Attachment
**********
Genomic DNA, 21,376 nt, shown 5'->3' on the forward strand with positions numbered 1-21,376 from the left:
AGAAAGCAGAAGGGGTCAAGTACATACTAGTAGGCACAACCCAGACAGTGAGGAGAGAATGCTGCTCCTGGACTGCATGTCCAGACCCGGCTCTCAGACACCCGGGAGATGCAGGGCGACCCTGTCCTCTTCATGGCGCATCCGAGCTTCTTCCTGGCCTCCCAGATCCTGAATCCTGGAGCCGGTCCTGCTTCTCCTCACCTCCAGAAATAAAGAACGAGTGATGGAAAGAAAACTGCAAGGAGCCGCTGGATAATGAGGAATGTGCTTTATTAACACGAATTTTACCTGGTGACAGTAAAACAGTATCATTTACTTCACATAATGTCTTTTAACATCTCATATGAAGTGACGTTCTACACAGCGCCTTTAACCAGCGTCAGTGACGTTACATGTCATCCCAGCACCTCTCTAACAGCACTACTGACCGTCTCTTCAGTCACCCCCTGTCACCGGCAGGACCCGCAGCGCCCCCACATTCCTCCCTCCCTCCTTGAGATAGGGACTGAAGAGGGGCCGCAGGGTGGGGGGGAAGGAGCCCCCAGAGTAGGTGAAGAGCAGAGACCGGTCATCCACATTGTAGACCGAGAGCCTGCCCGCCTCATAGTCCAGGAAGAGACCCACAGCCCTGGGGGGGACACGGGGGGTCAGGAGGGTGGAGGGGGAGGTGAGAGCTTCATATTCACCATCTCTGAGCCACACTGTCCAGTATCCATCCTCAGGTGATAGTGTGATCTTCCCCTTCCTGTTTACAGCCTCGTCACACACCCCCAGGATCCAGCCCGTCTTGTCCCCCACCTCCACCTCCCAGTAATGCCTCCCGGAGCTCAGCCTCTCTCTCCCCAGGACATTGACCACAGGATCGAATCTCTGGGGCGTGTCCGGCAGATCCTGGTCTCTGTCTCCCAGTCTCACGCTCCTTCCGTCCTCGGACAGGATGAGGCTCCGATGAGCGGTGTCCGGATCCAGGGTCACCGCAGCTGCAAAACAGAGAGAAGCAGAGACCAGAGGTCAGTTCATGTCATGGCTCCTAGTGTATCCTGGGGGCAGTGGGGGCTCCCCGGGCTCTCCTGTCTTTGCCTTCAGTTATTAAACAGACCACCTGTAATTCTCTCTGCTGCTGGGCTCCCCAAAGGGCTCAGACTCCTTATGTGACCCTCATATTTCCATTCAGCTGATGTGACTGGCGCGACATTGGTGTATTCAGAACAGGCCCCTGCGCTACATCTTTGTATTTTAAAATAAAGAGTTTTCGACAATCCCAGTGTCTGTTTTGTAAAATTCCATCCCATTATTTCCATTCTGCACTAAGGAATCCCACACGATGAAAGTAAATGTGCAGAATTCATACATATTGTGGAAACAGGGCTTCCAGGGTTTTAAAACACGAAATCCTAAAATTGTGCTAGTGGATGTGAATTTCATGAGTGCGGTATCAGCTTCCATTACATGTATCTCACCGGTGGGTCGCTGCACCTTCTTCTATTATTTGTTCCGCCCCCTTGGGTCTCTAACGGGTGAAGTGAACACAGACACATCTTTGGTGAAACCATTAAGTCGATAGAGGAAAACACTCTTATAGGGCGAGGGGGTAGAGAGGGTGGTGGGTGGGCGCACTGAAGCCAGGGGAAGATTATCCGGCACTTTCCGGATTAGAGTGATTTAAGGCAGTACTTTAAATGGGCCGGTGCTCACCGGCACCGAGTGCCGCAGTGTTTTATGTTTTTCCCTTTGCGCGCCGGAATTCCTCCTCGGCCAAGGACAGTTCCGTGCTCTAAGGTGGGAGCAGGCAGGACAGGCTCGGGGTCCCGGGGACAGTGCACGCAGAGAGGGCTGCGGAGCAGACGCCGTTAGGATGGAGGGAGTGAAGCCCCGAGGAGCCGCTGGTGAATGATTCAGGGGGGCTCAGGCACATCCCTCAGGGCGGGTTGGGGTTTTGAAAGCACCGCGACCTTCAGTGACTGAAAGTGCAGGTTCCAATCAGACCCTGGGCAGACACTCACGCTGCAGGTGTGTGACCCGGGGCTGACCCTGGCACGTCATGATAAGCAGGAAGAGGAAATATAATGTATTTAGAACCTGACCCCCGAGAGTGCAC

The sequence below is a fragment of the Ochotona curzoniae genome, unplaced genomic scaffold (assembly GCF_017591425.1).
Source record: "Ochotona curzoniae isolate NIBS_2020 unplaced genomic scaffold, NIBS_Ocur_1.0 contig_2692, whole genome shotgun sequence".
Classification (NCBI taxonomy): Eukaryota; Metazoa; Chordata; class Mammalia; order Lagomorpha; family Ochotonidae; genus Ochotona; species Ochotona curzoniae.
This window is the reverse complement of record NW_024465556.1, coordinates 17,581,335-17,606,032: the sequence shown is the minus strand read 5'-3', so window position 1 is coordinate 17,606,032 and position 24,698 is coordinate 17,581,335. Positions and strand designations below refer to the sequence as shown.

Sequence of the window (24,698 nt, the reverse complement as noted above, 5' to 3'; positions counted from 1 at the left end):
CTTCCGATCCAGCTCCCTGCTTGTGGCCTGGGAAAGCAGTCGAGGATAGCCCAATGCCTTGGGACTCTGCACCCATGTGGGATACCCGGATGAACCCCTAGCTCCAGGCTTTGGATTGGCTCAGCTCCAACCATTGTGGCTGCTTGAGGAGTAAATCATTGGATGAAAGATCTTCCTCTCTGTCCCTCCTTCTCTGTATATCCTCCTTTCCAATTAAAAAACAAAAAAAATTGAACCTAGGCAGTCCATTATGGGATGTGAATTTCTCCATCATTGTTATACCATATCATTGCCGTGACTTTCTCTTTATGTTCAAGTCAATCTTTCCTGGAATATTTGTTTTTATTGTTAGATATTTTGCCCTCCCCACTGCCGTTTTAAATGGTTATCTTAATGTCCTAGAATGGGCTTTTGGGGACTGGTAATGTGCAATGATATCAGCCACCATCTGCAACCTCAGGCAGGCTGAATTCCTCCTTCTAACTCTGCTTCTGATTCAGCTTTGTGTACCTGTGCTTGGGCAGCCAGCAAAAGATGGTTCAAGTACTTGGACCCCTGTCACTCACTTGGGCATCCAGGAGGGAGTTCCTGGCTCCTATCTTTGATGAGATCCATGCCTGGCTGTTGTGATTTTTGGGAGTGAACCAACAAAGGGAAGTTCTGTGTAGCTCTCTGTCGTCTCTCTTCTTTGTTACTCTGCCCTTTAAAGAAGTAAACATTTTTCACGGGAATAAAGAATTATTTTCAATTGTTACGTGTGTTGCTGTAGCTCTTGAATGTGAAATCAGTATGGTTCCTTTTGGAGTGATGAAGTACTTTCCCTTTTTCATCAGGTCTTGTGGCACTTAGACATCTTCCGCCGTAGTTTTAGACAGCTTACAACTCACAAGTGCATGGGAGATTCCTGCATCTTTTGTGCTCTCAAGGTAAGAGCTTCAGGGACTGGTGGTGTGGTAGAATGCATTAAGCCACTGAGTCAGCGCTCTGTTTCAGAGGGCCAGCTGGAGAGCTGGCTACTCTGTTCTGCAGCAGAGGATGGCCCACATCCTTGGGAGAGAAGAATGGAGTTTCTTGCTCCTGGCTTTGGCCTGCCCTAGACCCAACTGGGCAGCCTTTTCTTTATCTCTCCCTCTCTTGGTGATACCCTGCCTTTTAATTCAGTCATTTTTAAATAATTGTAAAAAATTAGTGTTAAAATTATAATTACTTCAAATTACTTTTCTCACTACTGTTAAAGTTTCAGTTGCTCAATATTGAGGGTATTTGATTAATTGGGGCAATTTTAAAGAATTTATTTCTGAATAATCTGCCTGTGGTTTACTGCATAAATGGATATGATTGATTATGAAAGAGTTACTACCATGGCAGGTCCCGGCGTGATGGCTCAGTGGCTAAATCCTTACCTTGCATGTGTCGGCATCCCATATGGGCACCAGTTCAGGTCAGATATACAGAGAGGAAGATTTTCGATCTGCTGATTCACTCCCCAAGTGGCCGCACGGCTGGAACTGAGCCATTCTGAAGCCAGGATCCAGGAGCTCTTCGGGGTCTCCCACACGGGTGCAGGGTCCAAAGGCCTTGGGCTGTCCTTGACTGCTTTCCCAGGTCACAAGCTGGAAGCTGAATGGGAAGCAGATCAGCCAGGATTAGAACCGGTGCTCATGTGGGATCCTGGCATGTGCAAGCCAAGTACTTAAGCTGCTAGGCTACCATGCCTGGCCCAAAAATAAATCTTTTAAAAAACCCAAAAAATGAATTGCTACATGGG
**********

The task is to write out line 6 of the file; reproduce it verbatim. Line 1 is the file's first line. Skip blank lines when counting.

This window is the reverse complement of record NW_024465556.1, coordinates 17,581,335-17,606,032: the sequence shown is the minus strand read 5'-3', so window position 1 is coordinate 17,606,032 and position 24,698 is coordinate 17,581,335. Positions and strand designations below refer to the sequence as shown.